Monday, February 26, 2007
In other news, my website is temporarily offline; I've switched hosts so I can put a proper shop page in and a whole bunch of other stuff that I couldn't before. I always liked the idea of providing DVD-style extra features - as done brilliantly by Jasper Fforde - and if I can cobble together enough material I might do something along those lines too. With any luck, pages of some sort will start appearing over the next week or so, although the full revamp I've been promising it for ages will take a while.
Oh, and for those eagerly anticipating the arrival of Primeval overseas: don't hold your breath. We've had three episodes and I'm getting more apathetic towards it already. Not a good sign after a promising start. When's the next season of Doctor Who due...?
Wednesday, February 21, 2007
Tuesday, February 20, 2007
CSFF Blog Tour
D. G. D. Davidson
Kameron M. Franklin
Todd Michael Greene
K. D. Kragen
Kevin Lucia and The Bookshelf Reviews 2.0 - The Compendium
Rebecca LuElla Miller
John W. Otte
Daniel I. Weaver
Friday, February 16, 2007
Moses said to God, "Suppose I go to the Israelites and say to them, 'The God of your fathers has sent me to you,' and they ask me, 'What is his name?' Then what shall I tell them?"
God said to Moses, "I AM WHO I AM."
- Exodus 3:13-15
And so we are introduced to the architects of the Earth, first in the Bible, and then in Hitch-hikers. And, apart from that, and being suitably mysterious about their names, they have one or two other things in common. Slartibartfast, in the TV series, is every child's image of God: a kindly old gent with long white hair and matching beard. And both, having created the world, then go on to save it.
"My name is not important."
But first the creation bit, and I think Slarti inadvertently solves one of modern Christianity’s ongoing debates:
“[New Earth is] only half completed I’m afraid – we haven’t even finishedI like the image of God’s creation as a vast building project (Magrathea’s factory floor was a highlight of the so-so movie version for me too) and, well, why not? It’s gotta make as much sense as the more widely accepted theories.
burying the artificial dinosaur skeletons in the crust yet, then we have the
Tertiary and Quaternary Periods of the Cenozoic Era to lay down, and…”
Millions of years later, Slartibartfast returns to Earth and, in the absence of a scarf-wearing, jelly baby-toting saviour, single-handedly (well, Trillian and Arthur help a bit) saves the Universe from the evils of cricket. Sorry, Krikkit.
So there you have it: a creator turned saviour whose name, at least in its original form, we dare not speak.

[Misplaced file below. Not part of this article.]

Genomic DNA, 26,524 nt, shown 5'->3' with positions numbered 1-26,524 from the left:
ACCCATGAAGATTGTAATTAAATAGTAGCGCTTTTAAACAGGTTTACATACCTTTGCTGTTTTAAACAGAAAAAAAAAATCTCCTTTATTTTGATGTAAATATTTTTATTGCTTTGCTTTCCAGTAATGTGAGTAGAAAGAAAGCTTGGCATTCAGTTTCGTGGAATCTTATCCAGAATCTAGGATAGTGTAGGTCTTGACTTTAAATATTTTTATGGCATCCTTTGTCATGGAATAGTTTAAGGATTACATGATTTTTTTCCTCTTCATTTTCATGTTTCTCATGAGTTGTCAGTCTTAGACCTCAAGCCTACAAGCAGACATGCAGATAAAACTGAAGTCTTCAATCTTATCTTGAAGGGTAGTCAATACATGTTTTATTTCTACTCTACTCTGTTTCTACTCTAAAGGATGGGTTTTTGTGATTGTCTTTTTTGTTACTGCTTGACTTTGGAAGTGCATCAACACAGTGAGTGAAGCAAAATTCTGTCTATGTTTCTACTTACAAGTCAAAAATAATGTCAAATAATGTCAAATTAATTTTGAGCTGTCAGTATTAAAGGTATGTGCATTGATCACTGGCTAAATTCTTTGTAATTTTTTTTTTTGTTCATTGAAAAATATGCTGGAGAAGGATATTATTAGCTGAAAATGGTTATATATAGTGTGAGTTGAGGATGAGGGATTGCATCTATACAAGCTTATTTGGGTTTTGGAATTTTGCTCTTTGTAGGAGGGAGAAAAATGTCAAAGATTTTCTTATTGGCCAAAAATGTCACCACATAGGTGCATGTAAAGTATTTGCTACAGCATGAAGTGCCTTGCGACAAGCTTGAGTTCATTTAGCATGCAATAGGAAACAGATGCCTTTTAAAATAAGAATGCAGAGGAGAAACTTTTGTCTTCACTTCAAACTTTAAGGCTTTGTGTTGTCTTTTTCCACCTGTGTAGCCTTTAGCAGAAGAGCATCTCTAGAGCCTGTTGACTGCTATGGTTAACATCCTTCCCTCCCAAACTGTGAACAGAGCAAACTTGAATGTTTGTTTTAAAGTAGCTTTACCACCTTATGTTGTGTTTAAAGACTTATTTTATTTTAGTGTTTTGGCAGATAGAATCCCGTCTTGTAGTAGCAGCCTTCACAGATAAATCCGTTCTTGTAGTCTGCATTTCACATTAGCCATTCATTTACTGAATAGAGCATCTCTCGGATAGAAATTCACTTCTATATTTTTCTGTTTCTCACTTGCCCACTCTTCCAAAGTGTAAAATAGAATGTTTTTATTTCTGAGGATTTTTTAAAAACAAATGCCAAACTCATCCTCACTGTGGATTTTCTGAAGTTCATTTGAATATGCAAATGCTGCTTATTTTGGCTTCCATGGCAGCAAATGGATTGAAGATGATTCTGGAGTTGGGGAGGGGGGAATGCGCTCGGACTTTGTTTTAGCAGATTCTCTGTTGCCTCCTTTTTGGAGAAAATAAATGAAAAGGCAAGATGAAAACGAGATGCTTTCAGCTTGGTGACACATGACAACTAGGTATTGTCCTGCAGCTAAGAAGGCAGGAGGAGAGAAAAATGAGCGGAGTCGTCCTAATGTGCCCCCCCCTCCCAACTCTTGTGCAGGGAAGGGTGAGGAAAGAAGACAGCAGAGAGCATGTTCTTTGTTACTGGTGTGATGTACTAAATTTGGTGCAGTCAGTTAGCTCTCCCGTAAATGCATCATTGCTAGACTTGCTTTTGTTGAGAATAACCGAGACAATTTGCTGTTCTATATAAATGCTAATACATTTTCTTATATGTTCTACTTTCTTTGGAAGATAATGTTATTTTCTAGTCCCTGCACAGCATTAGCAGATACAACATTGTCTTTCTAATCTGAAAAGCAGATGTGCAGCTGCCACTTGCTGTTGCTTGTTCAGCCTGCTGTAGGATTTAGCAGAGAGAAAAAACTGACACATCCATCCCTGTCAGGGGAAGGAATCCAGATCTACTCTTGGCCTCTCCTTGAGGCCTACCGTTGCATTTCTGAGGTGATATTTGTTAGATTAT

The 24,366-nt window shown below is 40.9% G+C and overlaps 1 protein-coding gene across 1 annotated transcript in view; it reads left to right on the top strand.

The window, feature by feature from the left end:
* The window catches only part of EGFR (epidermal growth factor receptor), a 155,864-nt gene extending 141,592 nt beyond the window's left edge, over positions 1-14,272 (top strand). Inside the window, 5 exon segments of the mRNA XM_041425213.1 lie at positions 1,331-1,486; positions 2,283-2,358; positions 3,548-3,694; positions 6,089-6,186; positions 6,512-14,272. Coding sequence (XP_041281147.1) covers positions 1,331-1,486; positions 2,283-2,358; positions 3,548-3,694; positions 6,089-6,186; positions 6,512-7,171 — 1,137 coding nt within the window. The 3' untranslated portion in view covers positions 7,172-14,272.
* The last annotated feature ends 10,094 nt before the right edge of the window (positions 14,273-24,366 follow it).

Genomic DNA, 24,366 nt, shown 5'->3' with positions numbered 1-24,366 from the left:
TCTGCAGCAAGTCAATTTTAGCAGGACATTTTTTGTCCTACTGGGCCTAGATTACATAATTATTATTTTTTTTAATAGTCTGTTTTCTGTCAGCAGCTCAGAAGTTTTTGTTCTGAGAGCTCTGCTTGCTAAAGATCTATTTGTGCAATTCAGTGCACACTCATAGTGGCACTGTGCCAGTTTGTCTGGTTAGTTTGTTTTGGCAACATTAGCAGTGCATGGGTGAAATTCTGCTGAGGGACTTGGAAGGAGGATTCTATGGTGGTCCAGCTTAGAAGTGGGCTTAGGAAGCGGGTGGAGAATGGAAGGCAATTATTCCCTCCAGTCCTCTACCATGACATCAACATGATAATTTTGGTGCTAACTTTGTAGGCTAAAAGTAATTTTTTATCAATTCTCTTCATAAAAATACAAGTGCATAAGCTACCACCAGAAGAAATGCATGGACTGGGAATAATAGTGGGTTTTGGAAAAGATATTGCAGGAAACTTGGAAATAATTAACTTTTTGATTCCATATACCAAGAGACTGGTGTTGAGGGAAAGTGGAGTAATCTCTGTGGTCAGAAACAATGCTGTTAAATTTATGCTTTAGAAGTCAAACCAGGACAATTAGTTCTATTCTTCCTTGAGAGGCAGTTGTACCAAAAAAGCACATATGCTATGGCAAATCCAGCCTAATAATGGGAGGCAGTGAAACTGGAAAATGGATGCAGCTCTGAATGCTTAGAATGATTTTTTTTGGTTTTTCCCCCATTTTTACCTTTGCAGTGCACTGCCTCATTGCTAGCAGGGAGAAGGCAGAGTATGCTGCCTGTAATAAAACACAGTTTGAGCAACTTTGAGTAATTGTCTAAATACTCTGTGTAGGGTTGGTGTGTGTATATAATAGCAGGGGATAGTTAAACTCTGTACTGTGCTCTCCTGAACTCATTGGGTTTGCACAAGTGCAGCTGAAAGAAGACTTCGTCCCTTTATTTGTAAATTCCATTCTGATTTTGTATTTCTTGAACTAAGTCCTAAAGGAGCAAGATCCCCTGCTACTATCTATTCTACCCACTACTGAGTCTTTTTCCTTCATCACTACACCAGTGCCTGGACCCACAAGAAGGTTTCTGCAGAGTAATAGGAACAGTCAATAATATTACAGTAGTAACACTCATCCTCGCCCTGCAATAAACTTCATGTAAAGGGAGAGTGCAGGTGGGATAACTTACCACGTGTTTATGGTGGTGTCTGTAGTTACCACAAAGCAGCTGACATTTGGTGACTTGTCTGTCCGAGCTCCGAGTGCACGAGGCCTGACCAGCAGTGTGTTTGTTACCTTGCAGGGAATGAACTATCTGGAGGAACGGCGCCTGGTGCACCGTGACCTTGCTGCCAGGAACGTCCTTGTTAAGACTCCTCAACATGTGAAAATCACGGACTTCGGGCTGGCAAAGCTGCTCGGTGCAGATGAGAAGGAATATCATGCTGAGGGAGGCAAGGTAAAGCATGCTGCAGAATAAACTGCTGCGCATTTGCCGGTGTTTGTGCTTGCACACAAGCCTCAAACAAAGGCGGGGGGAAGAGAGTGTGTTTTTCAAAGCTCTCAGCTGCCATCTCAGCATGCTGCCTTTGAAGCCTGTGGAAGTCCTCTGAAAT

Finally, to bring us back to the ever-so-tenuous Exodus link (you think that’s tenuous, wait till next week…) here’s Bop Ad, from Life, the Universe and Everything:
[Slartibartfast] was marching out on to the pitch with a terrible purpose in his gait, his hair, beard and robes swept behind him, looking very much as Moses would have looked if Sinai had been a well-cut lawn instead of, as it is more usually represented, a fiery smoking mountain.
Wednesday, February 14, 2007
Oh, and in the process of shifting files onto said new laptop, I mislaid my favourites list, which included a bunch of really interesting stuff I had to blog about. No, really, it did!
So instead I shall mention the highly unlikely event that happened over the weekend: ITV1 showed something good. Obviously startled by the success of Doctor Who, ITV have brought us a new Saturday teatime sf series, Primeval, the basic premise of which is that there are anomalies in time/space through which people can travel, and in the first episode, dinosaurs can stroll into the Forest of Dean. Not sure how many weeks we can watch dinosaurs turn up in unexpected places, but there is a lost-in-the-past-spouse story arc to keep us busy too. The writers have tried to inject a little humour into the proceedings too - witness the boy fighting off a Gorgonopsid with a toy light saber. I look forward to seeing where the series goes from here, anyway. Oh, and there's one of the girls from S Club 7, who drives a Mini Cooper, which is a bonus.
Speaking of Minis on telly, the new series of Life on Mars also just started, so Yoda's small screen debut is just a few weeks away for UK viewers. Unless they cut his scene. Erk.
I think that went quite well. Maybe I shall feel bloggy more often now.